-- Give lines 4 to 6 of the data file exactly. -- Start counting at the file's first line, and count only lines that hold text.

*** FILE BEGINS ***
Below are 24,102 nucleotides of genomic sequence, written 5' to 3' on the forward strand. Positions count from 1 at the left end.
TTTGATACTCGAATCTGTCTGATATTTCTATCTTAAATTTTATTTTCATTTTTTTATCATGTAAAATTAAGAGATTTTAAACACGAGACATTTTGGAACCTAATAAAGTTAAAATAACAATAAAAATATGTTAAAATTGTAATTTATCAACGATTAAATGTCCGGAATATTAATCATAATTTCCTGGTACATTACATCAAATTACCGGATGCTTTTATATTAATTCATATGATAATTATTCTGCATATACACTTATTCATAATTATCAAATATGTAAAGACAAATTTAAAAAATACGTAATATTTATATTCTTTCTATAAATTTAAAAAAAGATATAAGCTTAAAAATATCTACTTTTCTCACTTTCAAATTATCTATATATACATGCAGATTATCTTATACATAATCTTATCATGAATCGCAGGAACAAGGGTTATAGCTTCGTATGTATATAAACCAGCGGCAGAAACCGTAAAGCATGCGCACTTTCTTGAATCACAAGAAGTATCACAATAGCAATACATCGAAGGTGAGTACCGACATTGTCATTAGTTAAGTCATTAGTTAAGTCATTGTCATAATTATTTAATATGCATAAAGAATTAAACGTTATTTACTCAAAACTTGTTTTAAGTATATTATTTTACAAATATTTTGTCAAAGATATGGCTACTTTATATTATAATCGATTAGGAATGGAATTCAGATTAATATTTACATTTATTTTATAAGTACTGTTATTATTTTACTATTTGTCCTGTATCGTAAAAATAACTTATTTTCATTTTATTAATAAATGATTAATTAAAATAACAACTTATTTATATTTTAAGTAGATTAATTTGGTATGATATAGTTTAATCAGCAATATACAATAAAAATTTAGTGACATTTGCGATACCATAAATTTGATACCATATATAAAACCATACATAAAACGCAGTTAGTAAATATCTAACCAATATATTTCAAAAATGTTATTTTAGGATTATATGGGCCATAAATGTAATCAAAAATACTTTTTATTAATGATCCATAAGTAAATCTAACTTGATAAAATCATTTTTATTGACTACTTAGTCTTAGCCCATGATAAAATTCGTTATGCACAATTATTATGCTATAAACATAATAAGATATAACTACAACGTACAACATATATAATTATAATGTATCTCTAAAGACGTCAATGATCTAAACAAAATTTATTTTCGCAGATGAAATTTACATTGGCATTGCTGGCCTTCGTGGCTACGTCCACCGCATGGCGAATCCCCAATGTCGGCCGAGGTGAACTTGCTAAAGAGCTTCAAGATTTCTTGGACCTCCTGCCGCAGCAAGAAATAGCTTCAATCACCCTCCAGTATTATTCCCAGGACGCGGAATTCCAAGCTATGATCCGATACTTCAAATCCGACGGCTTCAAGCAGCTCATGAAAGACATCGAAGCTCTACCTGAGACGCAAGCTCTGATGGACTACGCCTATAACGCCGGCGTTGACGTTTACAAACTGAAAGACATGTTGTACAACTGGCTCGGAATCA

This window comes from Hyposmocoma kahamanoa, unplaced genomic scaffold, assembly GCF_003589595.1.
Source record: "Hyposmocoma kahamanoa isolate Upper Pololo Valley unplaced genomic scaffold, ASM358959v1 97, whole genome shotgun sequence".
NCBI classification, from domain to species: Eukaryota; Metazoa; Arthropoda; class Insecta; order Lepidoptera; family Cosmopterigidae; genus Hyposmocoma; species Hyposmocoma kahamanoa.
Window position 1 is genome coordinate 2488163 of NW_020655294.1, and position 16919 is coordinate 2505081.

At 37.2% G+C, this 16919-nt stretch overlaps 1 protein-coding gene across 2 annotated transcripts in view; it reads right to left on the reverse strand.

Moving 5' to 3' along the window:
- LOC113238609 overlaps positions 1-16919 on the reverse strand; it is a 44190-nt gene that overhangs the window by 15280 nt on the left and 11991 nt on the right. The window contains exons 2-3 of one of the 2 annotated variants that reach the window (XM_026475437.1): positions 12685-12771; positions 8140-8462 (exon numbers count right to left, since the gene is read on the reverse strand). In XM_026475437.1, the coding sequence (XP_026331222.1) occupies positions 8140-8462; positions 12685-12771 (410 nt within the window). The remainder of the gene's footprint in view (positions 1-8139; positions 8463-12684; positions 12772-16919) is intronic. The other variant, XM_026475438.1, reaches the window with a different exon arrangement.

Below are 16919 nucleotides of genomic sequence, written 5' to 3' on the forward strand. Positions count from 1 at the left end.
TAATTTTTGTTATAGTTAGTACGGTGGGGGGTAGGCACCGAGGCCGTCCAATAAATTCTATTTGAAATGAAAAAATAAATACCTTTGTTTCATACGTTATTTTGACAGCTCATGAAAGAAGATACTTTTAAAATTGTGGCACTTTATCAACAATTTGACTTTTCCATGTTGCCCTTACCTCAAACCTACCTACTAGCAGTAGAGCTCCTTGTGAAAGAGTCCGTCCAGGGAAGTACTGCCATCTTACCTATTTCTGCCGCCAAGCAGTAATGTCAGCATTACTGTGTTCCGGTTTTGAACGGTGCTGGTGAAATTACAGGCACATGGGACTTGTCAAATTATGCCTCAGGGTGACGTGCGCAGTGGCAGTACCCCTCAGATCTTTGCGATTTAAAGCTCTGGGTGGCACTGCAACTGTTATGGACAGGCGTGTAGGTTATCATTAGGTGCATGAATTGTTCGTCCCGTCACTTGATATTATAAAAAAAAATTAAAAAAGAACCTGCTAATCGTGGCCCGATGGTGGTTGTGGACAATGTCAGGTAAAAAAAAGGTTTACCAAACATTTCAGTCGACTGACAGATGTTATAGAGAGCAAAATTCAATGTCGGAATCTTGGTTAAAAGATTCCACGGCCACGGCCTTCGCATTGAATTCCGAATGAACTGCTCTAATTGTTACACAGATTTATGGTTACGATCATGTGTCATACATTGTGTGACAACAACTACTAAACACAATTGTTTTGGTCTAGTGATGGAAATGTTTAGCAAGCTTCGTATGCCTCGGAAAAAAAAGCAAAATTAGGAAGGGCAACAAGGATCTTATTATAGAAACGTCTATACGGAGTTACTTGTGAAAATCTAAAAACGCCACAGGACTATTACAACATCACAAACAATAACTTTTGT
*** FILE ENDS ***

Source record: "Hyposmocoma kahamanoa isolate Upper Pololo Valley unplaced genomic scaffold, ASM358959v1 97, whole genome shotgun sequence".
NCBI classification, from domain to species: Eukaryota; Metazoa; Arthropoda; class Insecta; order Lepidoptera; family Cosmopterigidae; genus Hyposmocoma; species Hyposmocoma kahamanoa.
Window position 1 is genome coordinate 2488163 of NW_020655294.1, and position 16919 is coordinate 2505081.